• (00:16:50) Stating “we all need a hug,” she then instructs the audience of Google employees to hug the person closest to them.
  • (00:20:24) Eileen Noughton, VP of People Operations, promises that Google’s policy team in DC is “all over” the immigration issue and that the company will “keep a close watch on it.”
  • (00:21:26) Noughton jokes about Google employees asking, ‘Can I move to Canada?’ after the election. She goes on to seriously discuss the options available to Google employees who wish to leave the country.
  • (00:23:12) Noughton does acknowledge “diversity of opinion and political persuasion” and notes that she has heard from conservative Google employees who say they “haven’t felt entirely comfortable revealing who [they] are.” and urged “tolerance.” (Several months later, the company would fire James Damore allegedly for disagreeing with progressive narratives.)
  • (00:27:00) Responding to a question about “filter bubbles,” Sundar Pichai promises to work towards “correcting” Google’s role in them
  • (00:27:30) Sergey Brin praises an audience member’s suggestion of increasing matched Google employee donations to progressive groups.
  • (00:34:40) Brin compares Trump voters to “extremists,” arguing for a correlation between the economic background of Trump supporters and the kinds of voters who back extremist movements. Brin says that “voting is not a rational act” and that not all of Trump’s support can be attributed to “income disparity.” He suggests that Trump voters might have been motivated by boredom rather than legitimate concerns.
  • (00:49:10) An employee asks if Google is willing to “invest in grassroots, hyper-local efforts to bring tools and services and understanding of Google products and knowledge” so that people can “make informed decisions that are best for themselves.” Pichai’s response: Google will ensure its “educational products” reach “segments of the population [they] are not [currently] fully reaching.”
  • (00:54:33) An employee asks what Google is going to do about “misinformation” and “fake news” shared by “low-information voters.” Pichai responds by stating that “investments in machine learning and AI” are a “big opportunity” to fix the problem.
  • (00:56:12) Responding to an audience member, Walker says Google must ensure the rise of populism doesn’t turn into “a world war or something catastrophic … and instead is a blip, a hiccup.”
  • (00:58:22) Brin compares Trump voters to supporters of fascism and communism, linking the former movement to “boredom,” which Brin previously linked to Trump voters. “It sort of sneaks up sometimes, really bad things” says Brin.
  • (01:01:15) A Google employee states: “speaking to white men, there’s an opportunity for you right now to understand your privilege” and urges employees to “go through the bias-busting training, read about privilege, read about the real history of oppression in our country.” He urges employees to “discuss the issues you are passionate about during Thanksgiving dinner and don’t back down and laugh it off when you hear the voice of oppression speak through metaphors.” Every executive on stage – the CEO, CFO, two VPs and the two Co-founders – applaud the employee.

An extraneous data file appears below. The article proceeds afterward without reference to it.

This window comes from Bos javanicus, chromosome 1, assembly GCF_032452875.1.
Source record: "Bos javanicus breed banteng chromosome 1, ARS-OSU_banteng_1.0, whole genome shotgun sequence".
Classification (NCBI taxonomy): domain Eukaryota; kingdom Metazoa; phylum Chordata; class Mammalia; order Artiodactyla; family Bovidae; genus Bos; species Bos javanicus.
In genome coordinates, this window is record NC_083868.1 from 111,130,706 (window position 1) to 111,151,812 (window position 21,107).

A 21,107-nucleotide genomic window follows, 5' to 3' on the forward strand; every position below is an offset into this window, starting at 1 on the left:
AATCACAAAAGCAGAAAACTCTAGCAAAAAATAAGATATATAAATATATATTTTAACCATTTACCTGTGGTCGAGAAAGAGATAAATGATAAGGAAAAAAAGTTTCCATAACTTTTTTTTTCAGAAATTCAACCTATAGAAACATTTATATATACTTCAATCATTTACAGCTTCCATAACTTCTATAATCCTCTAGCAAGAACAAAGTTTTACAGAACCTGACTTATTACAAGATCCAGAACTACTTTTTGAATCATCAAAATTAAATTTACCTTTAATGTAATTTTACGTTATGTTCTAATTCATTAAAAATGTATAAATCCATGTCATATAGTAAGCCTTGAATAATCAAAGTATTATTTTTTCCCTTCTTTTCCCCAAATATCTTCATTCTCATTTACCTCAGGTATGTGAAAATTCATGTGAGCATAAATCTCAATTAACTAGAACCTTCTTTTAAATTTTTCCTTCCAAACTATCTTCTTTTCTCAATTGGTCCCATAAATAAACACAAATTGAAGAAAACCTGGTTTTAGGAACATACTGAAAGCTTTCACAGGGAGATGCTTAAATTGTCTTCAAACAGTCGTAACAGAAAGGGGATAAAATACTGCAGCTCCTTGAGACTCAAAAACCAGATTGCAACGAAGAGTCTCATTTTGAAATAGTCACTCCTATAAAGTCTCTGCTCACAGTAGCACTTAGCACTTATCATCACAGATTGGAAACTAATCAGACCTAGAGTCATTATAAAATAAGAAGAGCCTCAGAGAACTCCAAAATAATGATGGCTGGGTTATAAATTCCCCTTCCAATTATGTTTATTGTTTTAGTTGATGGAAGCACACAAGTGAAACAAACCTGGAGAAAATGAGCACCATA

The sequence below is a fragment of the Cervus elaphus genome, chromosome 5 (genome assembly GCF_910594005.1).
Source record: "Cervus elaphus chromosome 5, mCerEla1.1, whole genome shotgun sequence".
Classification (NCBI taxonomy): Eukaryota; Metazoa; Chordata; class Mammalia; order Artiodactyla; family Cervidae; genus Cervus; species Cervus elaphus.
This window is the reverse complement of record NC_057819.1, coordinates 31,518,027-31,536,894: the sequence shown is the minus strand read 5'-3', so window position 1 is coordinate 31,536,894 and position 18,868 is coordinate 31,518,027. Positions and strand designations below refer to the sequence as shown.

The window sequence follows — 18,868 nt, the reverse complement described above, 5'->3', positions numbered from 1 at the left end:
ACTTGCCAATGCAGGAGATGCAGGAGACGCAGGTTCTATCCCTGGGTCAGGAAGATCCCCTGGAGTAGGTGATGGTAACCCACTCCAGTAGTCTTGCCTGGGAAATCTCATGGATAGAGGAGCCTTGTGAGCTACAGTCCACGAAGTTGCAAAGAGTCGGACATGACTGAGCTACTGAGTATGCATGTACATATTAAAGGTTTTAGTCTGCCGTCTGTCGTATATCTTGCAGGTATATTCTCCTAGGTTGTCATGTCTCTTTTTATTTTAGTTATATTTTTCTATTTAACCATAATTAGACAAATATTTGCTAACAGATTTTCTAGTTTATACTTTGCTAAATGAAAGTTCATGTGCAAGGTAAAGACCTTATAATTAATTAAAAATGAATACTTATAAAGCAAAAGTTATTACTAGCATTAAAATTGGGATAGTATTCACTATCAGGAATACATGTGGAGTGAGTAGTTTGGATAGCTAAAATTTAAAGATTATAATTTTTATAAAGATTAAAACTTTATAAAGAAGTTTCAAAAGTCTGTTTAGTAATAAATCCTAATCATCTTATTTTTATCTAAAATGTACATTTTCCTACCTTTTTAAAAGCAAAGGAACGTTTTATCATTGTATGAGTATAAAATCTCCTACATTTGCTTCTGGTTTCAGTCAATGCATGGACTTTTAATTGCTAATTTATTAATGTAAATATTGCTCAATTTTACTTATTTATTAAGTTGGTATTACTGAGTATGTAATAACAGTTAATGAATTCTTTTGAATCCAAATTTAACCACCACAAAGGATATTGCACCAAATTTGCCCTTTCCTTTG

• (01:01:57) An audience member asks if the executives see “anything positive from this election result.” The audience of Google employees, and the executives on stage, burst into laughter. “Boy, that’s a really tough one right now” says Brin.

The ability to choose something simpler and more likely to endure

Tuesday, September 11th, 2018

Megan McArdle writes to a refrigerator dying young:

It turns out that refrigerators like the My First Fridge — the kind that quietly chug along decade after decade while needing only minor repairs — really are a thing of the past. According to the National Association of Home Builders, the average life span of a refrigerator is now just 13 years. And the German environmental agency found that between 2004 and 2013, the proportion of major appliances that had to be replaced in less than five years due to a defect rose from 3.5 percent to 8.3 percent. These days, we do not so much own our appliances as rent them from fate.

How did we become renters in our own homes? Peruse the Web, and you’ll discover a variety of explanations: outsourcing to suppliers who opt for cheapness rather than longevity; fancy computer-controlled features that add fancy problems; faster innovation cycles that leave inadequate time for testing; and government-imposed energy-efficiency standards that require a lot of fiddly engineering to comply with. But essentially, all of them boil down to one word: complexity. The more complicated something is, the more ways it can break.

When you are standing over the corpse of an appliance that died too young, it’s tempting to long for simpler days. But then, simpler isn’t the same as better. Replacement cycles may have shortened, but we can afford to replace our appliances sooner, because prices have fallen so dramatically. In 1979, a basic 17-cubic-foot Kenmore refrigerator cost $469 — or in today’s dollars, $1,735, which would have taken an average worker about 76 hours of labor to earn. It came with an ice maker, automatic defrost and some shelves. The nearest equivalent today has an extra cubic foot of storage, offers humidity-controlled crisper drawers and costs about a third as much to run. At $529, it represents under 20 hours of work at the average wage.